<cfloop from="1" to="30" index="i">
<cfset arrayAppend(statsAry,randRange(1,10) & ',' & randRange(1,10)) />
</cfloop>
<cfset arraySort(statsAry,'numeric') />
<cfchart format="png" name="statsGraph">
<cfchartseries type="scatter">
<cfloop from="1" to="#arrayLen(statsAry)#" index="i">
<cfchartdata item="#listFirst(statsAry[i])#" value="#listLast(statsAry[i])#">
</cfloop>
</cfchartseries>
</cfchart>
<cfheader name="Content-Type" value="image/png">
<cfheader name="Content-Disposition" value="inline; filename=statsGraph.png">
<cfcontent variable="#statsGraph#">

Reply to this Comment

Hrmm... there went my tabs, oh well. Anyway, small bug in that code:

This:
<cfchartseries type="scatter">
<cfloop from="1" to="#arrayLen(statsAry)#" index="i">
<cfchartdata item="#listFirst(statsAry[i])#" value="#listLast(statsAry[i])#">
</cfloop>
</cfchartseries>

Should be:
<cfloop from="1" to="#arrayLen(statsAry)#" index="i">
<cfchartseries type="scatter">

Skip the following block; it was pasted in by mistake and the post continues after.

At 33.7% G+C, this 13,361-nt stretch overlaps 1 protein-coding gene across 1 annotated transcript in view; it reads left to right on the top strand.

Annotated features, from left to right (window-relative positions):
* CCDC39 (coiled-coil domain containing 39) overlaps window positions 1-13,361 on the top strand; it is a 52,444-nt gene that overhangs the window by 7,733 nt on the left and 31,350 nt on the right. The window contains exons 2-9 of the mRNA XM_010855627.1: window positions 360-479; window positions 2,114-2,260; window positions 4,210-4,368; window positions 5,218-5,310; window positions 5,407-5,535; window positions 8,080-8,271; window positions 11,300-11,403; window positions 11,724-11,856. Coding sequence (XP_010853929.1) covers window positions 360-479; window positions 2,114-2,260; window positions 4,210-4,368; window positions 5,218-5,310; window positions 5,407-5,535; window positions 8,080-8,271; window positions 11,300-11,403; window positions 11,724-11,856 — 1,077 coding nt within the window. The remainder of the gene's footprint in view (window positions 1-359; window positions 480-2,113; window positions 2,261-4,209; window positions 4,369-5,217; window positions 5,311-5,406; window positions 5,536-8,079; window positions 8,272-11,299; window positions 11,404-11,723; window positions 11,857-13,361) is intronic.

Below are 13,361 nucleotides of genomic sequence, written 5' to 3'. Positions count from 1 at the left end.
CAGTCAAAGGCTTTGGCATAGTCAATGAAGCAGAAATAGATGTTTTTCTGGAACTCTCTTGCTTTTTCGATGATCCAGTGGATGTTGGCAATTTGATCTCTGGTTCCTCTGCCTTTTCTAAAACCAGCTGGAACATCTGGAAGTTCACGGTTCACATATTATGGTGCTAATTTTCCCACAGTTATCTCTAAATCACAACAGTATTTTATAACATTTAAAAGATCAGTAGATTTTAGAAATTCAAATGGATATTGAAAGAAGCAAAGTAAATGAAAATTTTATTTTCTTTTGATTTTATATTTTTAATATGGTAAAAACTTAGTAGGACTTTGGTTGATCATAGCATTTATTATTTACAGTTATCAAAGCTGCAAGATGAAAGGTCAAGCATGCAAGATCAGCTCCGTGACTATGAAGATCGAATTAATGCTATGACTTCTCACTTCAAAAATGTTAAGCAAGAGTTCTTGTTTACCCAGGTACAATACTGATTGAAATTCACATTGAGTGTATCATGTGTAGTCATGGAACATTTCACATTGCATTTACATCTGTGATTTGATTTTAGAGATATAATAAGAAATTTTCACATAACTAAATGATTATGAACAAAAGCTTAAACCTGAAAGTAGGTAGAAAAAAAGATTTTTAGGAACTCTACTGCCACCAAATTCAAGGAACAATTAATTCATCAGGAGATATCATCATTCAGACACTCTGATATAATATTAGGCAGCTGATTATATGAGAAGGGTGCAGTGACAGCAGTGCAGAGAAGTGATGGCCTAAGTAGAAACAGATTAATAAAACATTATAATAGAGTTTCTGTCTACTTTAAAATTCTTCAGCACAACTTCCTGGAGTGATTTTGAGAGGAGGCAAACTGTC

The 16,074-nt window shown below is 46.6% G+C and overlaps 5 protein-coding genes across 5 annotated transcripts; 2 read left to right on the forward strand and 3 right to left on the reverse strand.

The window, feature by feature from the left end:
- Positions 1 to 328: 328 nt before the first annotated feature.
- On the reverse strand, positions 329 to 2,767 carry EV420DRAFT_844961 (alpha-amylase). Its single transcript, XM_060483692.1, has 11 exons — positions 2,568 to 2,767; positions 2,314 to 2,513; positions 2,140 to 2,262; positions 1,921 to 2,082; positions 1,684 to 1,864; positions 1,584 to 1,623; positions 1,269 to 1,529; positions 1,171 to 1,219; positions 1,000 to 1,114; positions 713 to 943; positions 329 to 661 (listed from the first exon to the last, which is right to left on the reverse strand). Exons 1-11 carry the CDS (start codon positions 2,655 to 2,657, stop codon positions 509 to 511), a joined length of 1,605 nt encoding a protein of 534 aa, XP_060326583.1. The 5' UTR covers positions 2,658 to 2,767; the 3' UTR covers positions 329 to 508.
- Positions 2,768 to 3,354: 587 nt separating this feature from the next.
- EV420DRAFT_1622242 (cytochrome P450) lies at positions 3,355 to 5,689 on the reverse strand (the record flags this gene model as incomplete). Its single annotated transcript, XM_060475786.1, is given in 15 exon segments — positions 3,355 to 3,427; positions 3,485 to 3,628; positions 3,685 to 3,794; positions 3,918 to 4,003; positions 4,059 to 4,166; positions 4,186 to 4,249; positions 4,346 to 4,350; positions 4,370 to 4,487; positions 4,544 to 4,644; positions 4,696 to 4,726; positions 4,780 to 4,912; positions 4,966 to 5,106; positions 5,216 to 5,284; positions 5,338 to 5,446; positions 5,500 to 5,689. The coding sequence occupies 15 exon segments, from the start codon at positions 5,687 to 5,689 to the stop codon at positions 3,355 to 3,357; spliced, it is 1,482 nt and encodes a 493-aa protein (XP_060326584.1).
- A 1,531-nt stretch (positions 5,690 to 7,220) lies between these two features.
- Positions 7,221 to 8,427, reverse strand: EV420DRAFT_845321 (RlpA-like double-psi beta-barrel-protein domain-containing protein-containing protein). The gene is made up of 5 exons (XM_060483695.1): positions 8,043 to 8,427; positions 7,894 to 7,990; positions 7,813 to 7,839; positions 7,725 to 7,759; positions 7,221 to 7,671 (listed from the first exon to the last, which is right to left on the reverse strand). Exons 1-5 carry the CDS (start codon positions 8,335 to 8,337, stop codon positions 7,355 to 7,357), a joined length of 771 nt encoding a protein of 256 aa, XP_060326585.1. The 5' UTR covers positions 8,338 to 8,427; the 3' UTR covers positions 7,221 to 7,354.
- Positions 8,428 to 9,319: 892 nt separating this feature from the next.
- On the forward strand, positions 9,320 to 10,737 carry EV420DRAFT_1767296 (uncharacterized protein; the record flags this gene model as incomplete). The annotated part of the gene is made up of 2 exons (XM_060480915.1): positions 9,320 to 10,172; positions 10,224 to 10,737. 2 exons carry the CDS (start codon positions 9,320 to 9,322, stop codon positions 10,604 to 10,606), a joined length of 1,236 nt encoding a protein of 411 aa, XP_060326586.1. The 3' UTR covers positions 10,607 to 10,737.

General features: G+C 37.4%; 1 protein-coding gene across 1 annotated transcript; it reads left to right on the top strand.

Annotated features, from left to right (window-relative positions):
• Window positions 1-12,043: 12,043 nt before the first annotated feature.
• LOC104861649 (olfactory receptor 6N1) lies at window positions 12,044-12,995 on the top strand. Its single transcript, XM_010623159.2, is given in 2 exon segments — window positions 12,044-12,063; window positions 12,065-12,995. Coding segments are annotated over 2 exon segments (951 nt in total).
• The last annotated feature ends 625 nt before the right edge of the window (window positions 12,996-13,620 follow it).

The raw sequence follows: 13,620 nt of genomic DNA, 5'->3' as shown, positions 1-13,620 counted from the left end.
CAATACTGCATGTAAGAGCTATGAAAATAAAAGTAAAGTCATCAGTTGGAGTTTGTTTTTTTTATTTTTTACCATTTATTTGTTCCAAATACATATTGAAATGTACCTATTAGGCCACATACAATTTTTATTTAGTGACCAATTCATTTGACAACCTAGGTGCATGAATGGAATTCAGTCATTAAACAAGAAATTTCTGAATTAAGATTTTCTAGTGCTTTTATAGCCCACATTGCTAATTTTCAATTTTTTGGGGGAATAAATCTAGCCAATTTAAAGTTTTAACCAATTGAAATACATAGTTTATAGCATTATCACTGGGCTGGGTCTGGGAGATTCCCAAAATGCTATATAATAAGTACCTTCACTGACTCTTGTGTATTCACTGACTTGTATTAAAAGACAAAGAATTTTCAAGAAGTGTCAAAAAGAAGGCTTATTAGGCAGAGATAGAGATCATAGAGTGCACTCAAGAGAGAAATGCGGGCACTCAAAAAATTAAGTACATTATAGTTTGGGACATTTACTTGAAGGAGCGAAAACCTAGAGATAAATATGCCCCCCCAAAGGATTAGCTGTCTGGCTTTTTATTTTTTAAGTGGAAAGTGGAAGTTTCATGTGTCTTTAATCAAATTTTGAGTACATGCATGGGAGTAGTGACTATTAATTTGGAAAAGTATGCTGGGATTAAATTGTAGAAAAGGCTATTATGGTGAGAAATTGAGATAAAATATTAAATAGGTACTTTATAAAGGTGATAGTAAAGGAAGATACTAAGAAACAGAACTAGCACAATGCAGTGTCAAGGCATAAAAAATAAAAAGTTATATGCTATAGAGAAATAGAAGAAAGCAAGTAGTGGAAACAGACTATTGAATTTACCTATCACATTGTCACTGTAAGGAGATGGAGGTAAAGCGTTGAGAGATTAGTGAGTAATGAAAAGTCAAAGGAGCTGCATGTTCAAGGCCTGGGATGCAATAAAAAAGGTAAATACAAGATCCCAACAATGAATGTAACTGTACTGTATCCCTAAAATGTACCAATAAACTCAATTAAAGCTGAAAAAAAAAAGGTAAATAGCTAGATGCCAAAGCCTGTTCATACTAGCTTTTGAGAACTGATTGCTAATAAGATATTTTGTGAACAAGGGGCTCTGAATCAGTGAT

<cfchartdata item="#listFirst(statsAry[i])#" value="#listLast(statsAry[i])#">
</cfchartseries>
</cfloop>

Reply to this Comment

Either I'm retarded or I must have not had enough coffee this morning (I'd prefer to think the latter).

For some reason sorting the array as 'numeric' works for having the ordered pairs w/ randRange <10, but not more. Not sure why thats the case, but when I change my values to >10 and (sometimes) it tosses an error on random elements (go figure) saying it was string. Obviously the array was completely filled with strings before too, but why no error? Any ideas?

Fixed code:
<cfset statsAry = arrayNew(1) />
<cfloop from="1" to="30" index="i">
<cfset arrayAppend(statsAry,randRange(1,100)) />
</cfloop>